January’s Pinterest challenge result gave me “edible fingerpaint”.  Yay!  This should be fun … OR so I thought.  The silly-mummy-moments I found happened in these parts of the process (in chronological order)

  • set-up
  • creating
  • supervision
  • pack-up

Yep – the whole process is relatively challenging if you get step 1 wrong!  However, this is what I find with many “great ideas” I get from pinterest and why I find my “Pinterest Fail” rate is so crazily high.  Part of my objective with my pinterest challenge this year is to try and work out how to stop all my pinterest fails in their tracks. (Or at least give you a laugh as I document them on this blog).

Edible Paint


My idea was to reuse some egg cartons to hold & mix the edible paint in.  They did get soggy after a while (but my girls moved onto their next activity before that became a drama).  You can use anything else that will still go into the recycling too as your paint holders like jar lids etc.  It’s great to introduce sustainability practices into your activities as early as you can.

I had some asparagus that was a bit woody and not really edible so I decided to use that as our paintbrushes as well as use our fingers.  This gives my girls some more exposures to a less preferred vegetable away from mealtimes.  (Read more about the importance of exposures to healthy foods away from mealtimes here.)

The base of the paint was some vanilla yoghurt.  Any yoghurt will be ok provided it doesn’t have lumps in it. I used 1 tsp for each colour.  ie. It was only 6 tsp for our whole activity.

I toyed around with making a variety of vegie purees as the colouring agents but decided that I had other things more important to do with my time and besides even though the paint is “edible” it’s not like its an actual meal.  If they don’t eat it and just play with it – that’s totally the point!! So, I used a few drops of food colouring to make our 6 different colours.  This gave me a great chance to talk about colour mixing with my eldest daughter.  It was like “magic” when we mixed the colours into the yoghurt to see what colour it would become.  If you really want to avoid food colouring put plain yoghurt onto colourful papers like catalogues.

I used some A4 paper but there is no reason you couldn’t paint onto left over butchers paper from your Deli purchases.  Or if you have a messy mat – paint directly onto that and hose it off at the end!

Edible Paint | Play with Food

Set-Up: Egg Carton, Yoghurt, Asparagus Paintbrushes and Paper       Mixing: Use a spoon or the asparagus to mix food dye into yoghurt Creating: Step back and watch as much as possible

If you don’t want yoghurt all over your dining table (like I did) – maybe do this activity outside, on your bathroom floor or in another area that is easy to clean.  Where you set-up makes a big difference on how comfortable you are with the mess that will follow.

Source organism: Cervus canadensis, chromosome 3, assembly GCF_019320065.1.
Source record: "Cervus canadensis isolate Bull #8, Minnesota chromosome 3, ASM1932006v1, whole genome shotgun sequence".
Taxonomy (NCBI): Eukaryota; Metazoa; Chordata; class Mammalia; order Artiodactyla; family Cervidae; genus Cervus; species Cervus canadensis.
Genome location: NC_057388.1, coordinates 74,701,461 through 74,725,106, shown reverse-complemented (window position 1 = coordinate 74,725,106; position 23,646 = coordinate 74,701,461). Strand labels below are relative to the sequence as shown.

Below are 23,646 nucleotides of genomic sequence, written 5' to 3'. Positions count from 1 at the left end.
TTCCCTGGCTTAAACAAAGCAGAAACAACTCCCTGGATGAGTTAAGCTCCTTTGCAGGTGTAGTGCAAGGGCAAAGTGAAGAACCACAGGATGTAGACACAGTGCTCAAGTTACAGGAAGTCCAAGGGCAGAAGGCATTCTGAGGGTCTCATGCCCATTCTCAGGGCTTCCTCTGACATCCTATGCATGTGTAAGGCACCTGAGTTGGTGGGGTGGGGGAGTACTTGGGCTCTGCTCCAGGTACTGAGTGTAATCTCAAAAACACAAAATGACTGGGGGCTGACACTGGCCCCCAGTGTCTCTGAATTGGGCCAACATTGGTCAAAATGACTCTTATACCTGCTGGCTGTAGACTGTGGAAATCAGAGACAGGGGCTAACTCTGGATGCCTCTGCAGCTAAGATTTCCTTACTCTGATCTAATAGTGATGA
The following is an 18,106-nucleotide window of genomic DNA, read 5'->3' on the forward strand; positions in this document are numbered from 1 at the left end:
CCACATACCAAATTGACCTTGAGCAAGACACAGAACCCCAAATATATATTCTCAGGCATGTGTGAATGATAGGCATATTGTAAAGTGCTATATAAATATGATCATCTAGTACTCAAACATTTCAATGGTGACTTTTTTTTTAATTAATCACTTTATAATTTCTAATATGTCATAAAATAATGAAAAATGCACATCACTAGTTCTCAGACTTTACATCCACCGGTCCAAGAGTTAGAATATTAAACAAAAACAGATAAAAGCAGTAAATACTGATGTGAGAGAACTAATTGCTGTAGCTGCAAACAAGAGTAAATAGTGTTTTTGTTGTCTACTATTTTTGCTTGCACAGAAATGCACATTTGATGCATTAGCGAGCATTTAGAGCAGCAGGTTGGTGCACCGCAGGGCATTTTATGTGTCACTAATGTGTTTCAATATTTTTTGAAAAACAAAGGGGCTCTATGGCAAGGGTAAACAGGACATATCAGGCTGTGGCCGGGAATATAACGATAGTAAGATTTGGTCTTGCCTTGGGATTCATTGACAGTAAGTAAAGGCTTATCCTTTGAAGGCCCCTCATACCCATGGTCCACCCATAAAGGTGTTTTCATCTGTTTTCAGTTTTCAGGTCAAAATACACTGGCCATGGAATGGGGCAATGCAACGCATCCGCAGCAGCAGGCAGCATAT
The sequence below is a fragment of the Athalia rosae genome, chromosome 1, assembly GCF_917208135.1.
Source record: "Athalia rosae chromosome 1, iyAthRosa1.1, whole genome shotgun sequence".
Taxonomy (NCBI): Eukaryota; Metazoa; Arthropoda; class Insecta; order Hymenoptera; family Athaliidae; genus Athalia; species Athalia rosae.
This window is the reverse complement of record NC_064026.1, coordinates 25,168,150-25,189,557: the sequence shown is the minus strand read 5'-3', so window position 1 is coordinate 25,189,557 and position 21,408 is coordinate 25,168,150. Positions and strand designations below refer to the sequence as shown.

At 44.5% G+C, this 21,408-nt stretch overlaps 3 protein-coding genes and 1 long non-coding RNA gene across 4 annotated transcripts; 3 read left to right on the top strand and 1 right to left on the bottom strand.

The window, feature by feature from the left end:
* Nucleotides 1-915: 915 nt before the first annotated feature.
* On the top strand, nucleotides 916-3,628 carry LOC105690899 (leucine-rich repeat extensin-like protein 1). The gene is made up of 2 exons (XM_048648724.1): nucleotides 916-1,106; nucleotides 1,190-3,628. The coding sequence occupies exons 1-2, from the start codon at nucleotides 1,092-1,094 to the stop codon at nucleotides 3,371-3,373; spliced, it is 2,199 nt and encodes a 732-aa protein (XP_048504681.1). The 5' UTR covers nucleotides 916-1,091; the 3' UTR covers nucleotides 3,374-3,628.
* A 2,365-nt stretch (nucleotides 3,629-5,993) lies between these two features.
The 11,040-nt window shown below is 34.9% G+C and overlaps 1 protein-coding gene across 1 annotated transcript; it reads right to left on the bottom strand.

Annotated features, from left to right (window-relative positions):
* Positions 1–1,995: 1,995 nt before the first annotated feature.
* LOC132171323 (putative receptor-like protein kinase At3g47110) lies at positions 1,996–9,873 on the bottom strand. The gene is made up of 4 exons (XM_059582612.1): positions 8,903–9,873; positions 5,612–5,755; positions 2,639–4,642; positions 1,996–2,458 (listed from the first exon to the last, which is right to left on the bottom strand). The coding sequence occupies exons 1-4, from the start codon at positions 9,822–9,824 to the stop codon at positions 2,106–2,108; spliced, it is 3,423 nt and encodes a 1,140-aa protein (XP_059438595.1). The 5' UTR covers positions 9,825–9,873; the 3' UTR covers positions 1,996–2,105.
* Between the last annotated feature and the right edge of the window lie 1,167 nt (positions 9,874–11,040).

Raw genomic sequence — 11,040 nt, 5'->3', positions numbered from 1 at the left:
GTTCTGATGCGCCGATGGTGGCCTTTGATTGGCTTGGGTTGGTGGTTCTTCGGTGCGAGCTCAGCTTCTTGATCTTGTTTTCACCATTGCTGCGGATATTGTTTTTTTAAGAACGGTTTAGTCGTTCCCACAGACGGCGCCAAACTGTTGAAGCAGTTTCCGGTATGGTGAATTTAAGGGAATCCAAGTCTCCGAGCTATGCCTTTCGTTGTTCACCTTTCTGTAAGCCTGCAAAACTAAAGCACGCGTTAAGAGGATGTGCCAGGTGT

We made butterfly prints by folding paper over on itself.  This is a great vocabulary builder too while we were talking about colour mixing and butterflies.

My 11 month old did eat some of the paint but liked making dots with her fingers and smearing them over the paper.  So, it is actually a great activity for my baby and toddler.  She did eat some of the asparagus as well…. and that’s ok!

Be aware that food dies will make little hands (and mouths) dirty.  Please don’t constantly clean your child up during this sensory play session – as that is a negative association with an activity that is so positive for their sensory systems.  ie. Don’t punish them for learning! You can always put them in the bath straight after play time is over.

Edible Paint | Play with Food


As always I was wishing to have 2 sets of eyes so that I could get the most out of the activity with both girls.  However, it is also great that while I focused on one girl, the other was independently playing and learning.  It’s important to realise this, take a step back and observe them.

Again – don’t fuss about the mess too much.  Enjoy the moment 🙂


Clean up the yoghurt from “important” surfaces before to long with warm soapy water before too long.  I wouldn’t want this activity to leave a lasting impression on your nice things.  Otherwise, the priority is to see the artwork being created and then hop into the bath after it is all done.

I hereby give you permission to throw the paintings out after you’ve shown them off for a few hours!  Yoghurt will spoil and it’s not wise to keep it hanging around on your kitchen fridge.  Take a photo of the creations and then put them into your compost bin (depending on the paper you used).


x Simone


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